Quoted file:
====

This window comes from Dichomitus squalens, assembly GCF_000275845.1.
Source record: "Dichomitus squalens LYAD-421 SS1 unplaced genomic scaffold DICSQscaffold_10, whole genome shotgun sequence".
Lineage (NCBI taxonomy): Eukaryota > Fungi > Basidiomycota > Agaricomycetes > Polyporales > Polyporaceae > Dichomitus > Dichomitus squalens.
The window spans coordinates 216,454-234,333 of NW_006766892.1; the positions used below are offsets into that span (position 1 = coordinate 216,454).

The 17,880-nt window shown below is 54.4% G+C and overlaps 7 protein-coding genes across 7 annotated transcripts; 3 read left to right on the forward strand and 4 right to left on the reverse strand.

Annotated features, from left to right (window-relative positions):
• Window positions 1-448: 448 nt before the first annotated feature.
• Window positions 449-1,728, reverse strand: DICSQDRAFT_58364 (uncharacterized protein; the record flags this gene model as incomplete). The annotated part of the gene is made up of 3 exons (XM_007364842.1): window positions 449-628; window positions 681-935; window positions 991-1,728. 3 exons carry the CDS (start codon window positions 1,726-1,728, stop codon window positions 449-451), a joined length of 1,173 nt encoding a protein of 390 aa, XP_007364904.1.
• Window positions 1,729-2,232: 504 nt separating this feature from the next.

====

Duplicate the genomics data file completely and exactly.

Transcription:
This window comes from Dichomitus squalens, assembly GCF_000275845.1.
Source record: "Dichomitus squalens LYAD-421 SS1 unplaced genomic scaffold DICSQscaffold_10, whole genome shotgun sequence".
Lineage (NCBI taxonomy): Eukaryota > Fungi > Basidiomycota > Agaricomycetes > Polyporales > Polyporaceae > Dichomitus > Dichomitus squalens.
The window spans coordinates 216,454-234,333 of NW_006766892.1; the positions used below are offsets into that span (position 1 = coordinate 216,454).

The 17,880-nt window shown below is 54.4% G+C and overlaps 7 protein-coding genes across 7 annotated transcripts; 3 read left to right on the forward strand and 4 right to left on the reverse strand.

Annotated features, from left to right (window-relative positions):
• Window positions 1-448: 448 nt before the first annotated feature.
• Window positions 449-1,728, reverse strand: DICSQDRAFT_58364 (uncharacterized protein; the record flags this gene model as incomplete). The annotated part of the gene is made up of 3 exons (XM_007364842.1): window positions 449-628; window positions 681-935; window positions 991-1,728. 3 exons carry the CDS (start codon window positions 1,726-1,728, stop codon window positions 449-451), a joined length of 1,173 nt encoding a protein of 390 aa, XP_007364904.1.
• Window positions 1,729-2,232: 504 nt separating this feature from the next.